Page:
I am installing a privacy fence using 29 gauge PBR panels and mechanical fence post adapters similar to the Simpson Strong-Tie pictured below. Each panel will overlap one another and each post by at least 1ft.
The adapters are for tubular fence post to wood backer rails/stringers. I want to install the backer rails/stringers as shown in the picture here, in between the posts but without the vertical wood. I spoke with a Simpson strong tie design engineer who said he didn’t see any reason why I could not install the rails in this fashion. For what it is worth flush mounting rails between posts will result in a 3” wide fence vs a 5”+ thick fence. Installation is near an existing fence line and shrubs.
ozco is-fbl now discontinued
Below is a picture of (ozco is-fbs discontinued) the typical face mounted or overlap rail joint installation commonly used with these fence bracket adapters.
my questions and dilemma is that i wonder if the face mounting would offer greater framing strength some how? will mounting the rails in between the posts create a weaker spot vs face mounting? I am installing this fence in a region that has the potential for high winds60-70mph but our existing fence same materials using the face mounting installation has stood through multiple storms to date. I am installing the finished face side of this fence to stand head on in the direction of the prevailing winds. I worry that mounting the fence rails between posts will create a weakening in the framing due to a) having to install the screws closer to the edge of the wood that can lead to early degradation of the cedar (yes i planned to do pilot holes). b) i also worry that mounting the cedar rails behind the flange (between posts) with the screws could some how lead to the rails being pulled/pushed out vs face mounting the rails with the screws secured from behind the fence rail in opposition of the wind.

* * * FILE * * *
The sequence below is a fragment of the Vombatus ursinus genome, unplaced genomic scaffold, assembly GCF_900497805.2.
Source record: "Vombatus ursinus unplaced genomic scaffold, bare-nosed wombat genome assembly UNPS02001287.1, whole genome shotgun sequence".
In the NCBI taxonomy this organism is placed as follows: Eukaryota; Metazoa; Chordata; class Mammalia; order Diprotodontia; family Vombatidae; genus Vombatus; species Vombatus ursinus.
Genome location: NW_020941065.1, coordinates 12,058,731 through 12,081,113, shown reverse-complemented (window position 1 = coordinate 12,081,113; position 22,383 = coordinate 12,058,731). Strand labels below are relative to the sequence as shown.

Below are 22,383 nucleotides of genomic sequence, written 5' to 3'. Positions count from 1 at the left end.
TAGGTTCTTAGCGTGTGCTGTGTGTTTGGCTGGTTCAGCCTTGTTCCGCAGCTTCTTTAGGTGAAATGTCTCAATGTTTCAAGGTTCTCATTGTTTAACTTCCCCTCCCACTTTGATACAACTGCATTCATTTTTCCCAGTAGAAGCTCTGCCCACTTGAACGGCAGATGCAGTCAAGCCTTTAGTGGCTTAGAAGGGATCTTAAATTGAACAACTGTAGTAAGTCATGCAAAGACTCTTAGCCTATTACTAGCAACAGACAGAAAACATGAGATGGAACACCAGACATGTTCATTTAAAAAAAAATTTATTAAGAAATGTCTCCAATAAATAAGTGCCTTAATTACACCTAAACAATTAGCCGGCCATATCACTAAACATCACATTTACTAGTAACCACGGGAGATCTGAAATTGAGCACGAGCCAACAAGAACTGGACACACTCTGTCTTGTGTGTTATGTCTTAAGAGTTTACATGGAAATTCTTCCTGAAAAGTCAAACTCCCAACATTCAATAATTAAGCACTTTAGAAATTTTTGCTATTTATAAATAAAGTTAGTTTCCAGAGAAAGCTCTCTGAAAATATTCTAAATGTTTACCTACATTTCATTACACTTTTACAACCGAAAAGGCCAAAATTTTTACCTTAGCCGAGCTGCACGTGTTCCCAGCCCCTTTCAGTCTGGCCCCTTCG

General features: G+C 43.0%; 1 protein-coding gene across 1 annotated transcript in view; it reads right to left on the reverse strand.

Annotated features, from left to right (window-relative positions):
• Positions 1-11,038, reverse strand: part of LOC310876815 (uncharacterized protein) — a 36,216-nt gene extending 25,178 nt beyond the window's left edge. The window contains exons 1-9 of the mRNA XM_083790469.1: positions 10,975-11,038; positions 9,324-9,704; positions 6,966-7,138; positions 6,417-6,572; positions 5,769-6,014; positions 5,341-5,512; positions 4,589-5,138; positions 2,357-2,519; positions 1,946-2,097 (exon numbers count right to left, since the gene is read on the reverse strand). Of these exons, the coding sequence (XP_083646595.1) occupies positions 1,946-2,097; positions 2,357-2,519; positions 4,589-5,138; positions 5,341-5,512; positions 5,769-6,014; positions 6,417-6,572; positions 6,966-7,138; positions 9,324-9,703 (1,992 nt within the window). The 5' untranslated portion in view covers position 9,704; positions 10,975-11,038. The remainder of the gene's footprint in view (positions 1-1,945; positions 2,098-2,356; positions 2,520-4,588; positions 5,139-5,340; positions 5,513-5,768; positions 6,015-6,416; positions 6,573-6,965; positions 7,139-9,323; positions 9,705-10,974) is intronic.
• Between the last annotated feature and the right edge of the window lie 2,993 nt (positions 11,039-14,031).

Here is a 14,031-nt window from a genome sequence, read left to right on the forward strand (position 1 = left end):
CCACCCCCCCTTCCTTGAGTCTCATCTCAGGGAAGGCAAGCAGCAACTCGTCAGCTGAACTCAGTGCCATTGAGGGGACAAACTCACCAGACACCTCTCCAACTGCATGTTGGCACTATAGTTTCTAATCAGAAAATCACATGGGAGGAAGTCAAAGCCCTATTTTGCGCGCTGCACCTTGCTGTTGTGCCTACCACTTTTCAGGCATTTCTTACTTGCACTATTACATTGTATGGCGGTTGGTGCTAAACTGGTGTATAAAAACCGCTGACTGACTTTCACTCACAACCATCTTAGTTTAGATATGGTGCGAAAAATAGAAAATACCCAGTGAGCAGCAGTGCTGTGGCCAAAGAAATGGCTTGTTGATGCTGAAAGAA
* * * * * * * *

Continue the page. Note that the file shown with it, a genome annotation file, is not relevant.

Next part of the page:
its also important to understand #1. Mounting the rails between the posts aka on the back of the bracket arm has the potential to create a miniscule gap between the wood stringer and the bracket/post. #2. Any use of mechanical fence brackets = fence sheer is now dependent upon the fastening screws and not the posts. #3. I will not change the design as I already have all materials and i am simply stuck on how to install the rails for this 105ft section in our back yard. #4. i will be installing PBR 29 gauge 36” wide fencing panels to the rails which i am hoping will create a stronger framing integration. the panels are rated to 60,000psi, using 20wt 50,000psi rating tubular posts.. appropriate post hole spacing and depth for my regions wind and frost.
Next I understand that the minuscule gap without being properly butted up against the next rail or post could lead to excess movement and breaking or stripping of the screws. I was wondering if the the solid PBR panels would create enough rigidity and strength to reduce lateral sheer and stress on the bracket screws to compensate for the gap between the bracket/post and cedar stringer/backer rail?